This article is part of Raydiant’s Consumer Behavior series which interviews top industry experts to better understand the effects that the COVID-19 pandemic is having on consumers, how businesses can adapt to these changes and how it will shape shopping experiences in the future.
The following is an interview we had with Gwen Morrison, CEO of The Store, WPP’s Global Retail Practice (retired)
How has consumer behavior evolved over the past 5 years?
GM: Wow- 2015 seems like ten years ago! Many consumer segments have changed how they shop. With access to online for discovering, learning, seeking “influencer” recommendations, and e-commerce access to most goods, the cadence of visits to brick and mortar stores has been shifting. For example, many markets throughout the world were already seeing the decline of trips to department stores.
I recall a Yale fellow who five years ago warned an international group of department store executives that young consumers would never “age-into” the customers they knew how to serve.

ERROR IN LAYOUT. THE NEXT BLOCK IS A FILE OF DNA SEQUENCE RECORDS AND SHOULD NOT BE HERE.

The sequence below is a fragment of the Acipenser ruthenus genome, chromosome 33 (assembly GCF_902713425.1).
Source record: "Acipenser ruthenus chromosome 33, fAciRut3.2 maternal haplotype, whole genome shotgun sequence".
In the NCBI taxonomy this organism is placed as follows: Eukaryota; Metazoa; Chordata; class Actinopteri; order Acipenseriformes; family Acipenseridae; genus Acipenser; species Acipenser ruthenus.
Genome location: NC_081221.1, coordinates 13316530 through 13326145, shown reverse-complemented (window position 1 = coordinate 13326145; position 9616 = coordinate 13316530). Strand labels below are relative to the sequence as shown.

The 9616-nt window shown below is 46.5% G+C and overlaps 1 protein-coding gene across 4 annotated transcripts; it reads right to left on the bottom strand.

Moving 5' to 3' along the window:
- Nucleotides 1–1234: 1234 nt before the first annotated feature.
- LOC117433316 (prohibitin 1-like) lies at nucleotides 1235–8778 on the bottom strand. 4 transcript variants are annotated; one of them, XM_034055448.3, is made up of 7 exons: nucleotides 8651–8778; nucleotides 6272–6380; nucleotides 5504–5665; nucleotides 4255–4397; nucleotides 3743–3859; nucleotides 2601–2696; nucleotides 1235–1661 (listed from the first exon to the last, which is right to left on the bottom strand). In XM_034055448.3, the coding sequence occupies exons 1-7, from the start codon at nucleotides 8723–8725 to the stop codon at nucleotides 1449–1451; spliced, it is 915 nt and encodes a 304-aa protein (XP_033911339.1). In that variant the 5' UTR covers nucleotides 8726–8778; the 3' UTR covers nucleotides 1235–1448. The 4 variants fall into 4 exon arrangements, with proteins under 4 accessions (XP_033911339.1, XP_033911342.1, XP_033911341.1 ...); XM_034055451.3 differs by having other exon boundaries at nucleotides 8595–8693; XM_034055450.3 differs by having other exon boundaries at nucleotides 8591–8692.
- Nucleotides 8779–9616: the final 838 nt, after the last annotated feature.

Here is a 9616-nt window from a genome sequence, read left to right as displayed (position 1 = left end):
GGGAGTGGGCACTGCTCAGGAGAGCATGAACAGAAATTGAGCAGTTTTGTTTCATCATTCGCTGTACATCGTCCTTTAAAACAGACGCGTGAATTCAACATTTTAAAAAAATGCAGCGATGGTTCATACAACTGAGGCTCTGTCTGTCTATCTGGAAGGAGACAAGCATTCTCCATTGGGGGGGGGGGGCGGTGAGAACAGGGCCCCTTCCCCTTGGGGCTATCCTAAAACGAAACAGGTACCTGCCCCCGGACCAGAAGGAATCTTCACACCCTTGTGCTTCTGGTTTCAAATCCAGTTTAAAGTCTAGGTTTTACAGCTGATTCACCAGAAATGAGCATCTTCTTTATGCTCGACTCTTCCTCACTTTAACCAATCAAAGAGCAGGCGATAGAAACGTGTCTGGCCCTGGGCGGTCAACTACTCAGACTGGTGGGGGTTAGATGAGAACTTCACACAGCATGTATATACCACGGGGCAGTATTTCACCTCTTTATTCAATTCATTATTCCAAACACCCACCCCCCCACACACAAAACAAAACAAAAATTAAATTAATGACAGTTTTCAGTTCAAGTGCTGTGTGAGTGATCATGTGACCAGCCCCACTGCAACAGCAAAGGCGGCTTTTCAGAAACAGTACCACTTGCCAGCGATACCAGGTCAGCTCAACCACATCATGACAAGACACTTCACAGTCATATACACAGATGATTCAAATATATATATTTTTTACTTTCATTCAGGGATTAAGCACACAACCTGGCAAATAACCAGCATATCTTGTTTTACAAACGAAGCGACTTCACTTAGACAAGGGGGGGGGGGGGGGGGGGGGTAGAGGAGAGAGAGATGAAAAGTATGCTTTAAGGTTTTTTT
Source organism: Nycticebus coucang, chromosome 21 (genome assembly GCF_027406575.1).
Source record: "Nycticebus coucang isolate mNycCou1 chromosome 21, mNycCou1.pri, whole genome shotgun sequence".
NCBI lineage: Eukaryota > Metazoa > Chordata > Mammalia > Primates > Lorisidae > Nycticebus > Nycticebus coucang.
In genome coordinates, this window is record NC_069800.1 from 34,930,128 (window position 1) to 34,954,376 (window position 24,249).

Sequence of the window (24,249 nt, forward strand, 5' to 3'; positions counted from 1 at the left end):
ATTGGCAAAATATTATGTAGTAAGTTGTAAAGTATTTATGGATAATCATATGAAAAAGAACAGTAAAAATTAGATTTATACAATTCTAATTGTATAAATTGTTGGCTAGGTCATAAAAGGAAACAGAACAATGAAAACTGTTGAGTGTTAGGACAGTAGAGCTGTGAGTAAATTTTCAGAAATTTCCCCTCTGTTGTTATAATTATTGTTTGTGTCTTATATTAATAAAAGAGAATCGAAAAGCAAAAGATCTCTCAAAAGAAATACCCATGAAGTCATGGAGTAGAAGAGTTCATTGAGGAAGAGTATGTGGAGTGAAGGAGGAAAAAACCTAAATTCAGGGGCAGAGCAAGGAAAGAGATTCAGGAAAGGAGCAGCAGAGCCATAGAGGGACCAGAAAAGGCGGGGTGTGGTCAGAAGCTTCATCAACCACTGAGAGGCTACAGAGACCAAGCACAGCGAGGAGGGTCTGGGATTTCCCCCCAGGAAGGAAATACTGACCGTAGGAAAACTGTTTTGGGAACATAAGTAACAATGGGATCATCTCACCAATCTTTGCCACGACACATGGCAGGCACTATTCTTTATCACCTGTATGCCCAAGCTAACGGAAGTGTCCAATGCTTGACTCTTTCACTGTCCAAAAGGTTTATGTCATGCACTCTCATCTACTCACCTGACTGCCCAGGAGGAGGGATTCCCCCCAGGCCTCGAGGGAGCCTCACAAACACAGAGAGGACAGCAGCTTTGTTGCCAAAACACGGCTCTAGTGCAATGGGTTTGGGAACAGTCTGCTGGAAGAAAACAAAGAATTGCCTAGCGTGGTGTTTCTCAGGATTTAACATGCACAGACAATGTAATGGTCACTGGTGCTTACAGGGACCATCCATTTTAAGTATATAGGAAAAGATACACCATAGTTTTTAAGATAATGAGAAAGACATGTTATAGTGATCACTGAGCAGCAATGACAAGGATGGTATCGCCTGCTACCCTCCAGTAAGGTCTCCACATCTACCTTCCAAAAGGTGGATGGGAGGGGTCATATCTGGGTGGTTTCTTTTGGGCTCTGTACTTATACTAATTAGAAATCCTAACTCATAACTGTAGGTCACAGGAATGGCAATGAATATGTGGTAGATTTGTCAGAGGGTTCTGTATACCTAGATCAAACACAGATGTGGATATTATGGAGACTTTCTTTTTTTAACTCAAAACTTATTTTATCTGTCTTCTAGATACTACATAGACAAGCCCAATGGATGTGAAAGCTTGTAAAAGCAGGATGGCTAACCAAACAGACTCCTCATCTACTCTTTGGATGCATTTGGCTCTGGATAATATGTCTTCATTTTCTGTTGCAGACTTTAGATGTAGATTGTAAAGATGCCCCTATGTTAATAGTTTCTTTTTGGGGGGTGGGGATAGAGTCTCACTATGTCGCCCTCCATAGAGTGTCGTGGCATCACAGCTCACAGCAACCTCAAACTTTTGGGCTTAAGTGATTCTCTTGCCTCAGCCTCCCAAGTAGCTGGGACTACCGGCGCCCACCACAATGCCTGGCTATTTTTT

New marketplaces offering both goods and services hit the scene. The consumers became “mobile-first” shoppers. Over the past five years, consumers have adopted voice as part of their rituals. Voice assistants were first used to access information. Many consumers are using voice to build their shopping carts, so conversational commerce is accelerating.
In addition to this backdrop of accelerating use of technology, consumers have over the past few years demanded transparency in everything. From ethical sourcing to sustainable practices, they are more values-driven than ever before. The power of social media amplifies the demand for social responsibility and expectations for ethical corporate behavior.
What are the biggest consumer behavioral changes you’re seeing due to COVID-19?
GM: Navigating a “stay at home” directive has been extremely stressful for consumers, especially those in urban areas. Their initial panic buying demonstrated fear of the unknown. This of course led to the out-of-stocks of essentials, which was alarming and frustrating to shoppers. Then came the financial fears.